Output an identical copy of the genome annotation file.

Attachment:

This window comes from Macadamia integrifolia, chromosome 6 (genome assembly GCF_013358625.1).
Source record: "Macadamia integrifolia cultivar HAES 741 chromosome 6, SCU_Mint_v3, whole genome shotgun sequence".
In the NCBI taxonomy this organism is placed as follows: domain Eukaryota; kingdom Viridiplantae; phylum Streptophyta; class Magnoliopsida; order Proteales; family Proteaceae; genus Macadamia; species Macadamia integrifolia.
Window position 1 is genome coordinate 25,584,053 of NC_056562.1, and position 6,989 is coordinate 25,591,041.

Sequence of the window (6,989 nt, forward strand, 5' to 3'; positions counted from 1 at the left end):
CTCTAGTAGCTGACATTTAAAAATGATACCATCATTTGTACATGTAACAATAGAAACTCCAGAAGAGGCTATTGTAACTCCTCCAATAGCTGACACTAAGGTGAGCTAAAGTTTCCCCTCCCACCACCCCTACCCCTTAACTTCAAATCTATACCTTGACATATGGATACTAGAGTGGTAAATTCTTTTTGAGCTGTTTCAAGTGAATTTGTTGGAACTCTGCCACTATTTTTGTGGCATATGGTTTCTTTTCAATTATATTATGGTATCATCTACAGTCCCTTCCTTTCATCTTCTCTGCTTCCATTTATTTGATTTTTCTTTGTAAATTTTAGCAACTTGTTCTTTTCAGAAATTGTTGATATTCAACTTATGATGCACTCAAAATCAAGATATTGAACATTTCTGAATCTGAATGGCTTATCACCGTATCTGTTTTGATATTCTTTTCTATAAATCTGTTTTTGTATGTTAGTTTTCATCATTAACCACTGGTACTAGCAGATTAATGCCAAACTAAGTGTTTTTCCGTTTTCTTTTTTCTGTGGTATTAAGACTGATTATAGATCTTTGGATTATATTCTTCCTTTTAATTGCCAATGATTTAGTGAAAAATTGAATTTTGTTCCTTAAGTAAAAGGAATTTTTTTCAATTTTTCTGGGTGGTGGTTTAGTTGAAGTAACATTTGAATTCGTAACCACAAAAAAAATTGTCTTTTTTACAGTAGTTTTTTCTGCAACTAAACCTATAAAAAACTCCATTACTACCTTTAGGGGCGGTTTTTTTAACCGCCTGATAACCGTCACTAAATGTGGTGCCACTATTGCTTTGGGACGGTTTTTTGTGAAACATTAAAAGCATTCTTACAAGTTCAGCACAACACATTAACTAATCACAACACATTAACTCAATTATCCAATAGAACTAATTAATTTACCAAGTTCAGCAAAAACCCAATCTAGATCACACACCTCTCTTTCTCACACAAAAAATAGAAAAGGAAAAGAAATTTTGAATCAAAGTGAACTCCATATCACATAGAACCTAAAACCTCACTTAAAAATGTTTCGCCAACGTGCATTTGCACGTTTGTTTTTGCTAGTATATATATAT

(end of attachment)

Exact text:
This window comes from Macadamia integrifolia, chromosome 6 (genome assembly GCF_013358625.1).
Source record: "Macadamia integrifolia cultivar HAES 741 chromosome 6, SCU_Mint_v3, whole genome shotgun sequence".
In the NCBI taxonomy this organism is placed as follows: domain Eukaryota; kingdom Viridiplantae; phylum Streptophyta; class Magnoliopsida; order Proteales; family Proteaceae; genus Macadamia; species Macadamia integrifolia.
Window position 1 is genome coordinate 25,584,053 of NC_056562.1, and position 6,989 is coordinate 25,591,041.

Sequence of the window (6,989 nt, forward strand, 5' to 3'; positions counted from 1 at the left end):
CTCTAGTAGCTGACATTTAAAAATGATACCATCATTTGTACATGTAACAATAGAAACTCCAGAAGAGGCTATTGTAACTCCTCCAATAGCTGACACTAAGGTGAGCTAAAGTTTCCCCTCCCACCACCCCTACCCCTTAACTTCAAATCTATACCTTGACATATGGATACTAGAGTGGTAAATTCTTTTTGAGCTGTTTCAAGTGAATTTGTTGGAACTCTGCCACTATTTTTGTGGCATATGGTTTCTTTTCAATTATATTATGGTATCATCTACAGTCCCTTCCTTTCATCTTCTCTGCTTCCATTTATTTGATTTTTCTTTGTAAATTTTAGCAACTTGTTCTTTTCAGAAATTGTTGATATTCAACTTATGATGCACTCAAAATCAAGATATTGAACATTTCTGAATCTGAATGGCTTATCACCGTATCTGTTTTGATATTCTTTTCTATAAATCTGTTTTTGTATGTTAGTTTTCATCATTAACCACTGGTACTAGCAGATTAATGCCAAACTAAGTGTTTTTCCGTTTTCTTTTTTCTGTGGTATTAAGACTGATTATAGATCTTTGGATTATATTCTTCCTTTTAATTGCCAATGATTTAGTGAAAAATTGAATTTTGTTCCTTAAGTAAAAGGAATTTTTTTCAATTTTTCTGGGTGGTGGTTTAGTTGAAGTAACATTTGAATTCGTAACCACAAAAAAAATTGTCTTTTTTACAGTAGTTTTTTCTGCAACTAAACCTATAAAAAACTCCATTACTACCTTTAGGGGCGGTTTTTTTAACCGCCTGATAACCGTCACTAAATGTGGTGCCACTATTGCTTTGGGACGGTTTTTTGTGAAACATTAAAAGCATTCTTACAAGTTCAGCACAACACATTAACTAATCACAACACATTAACTCAATTATCCAATAGAACTAATTAATTTACCAAGTTCAGCAAAAACCCAATCTAGATCACACACCTCTCTTTCTCACACAAAAAATAGAAAAGGAAAAGAAATTTTGAATCAAAGTGAACTCCATATCACATAGAACCTAAAACCTCACTTAAAAATGTTTCGCCAACGTGCATTTGCACGTTTGTTTTTGCTAGTATATATATAT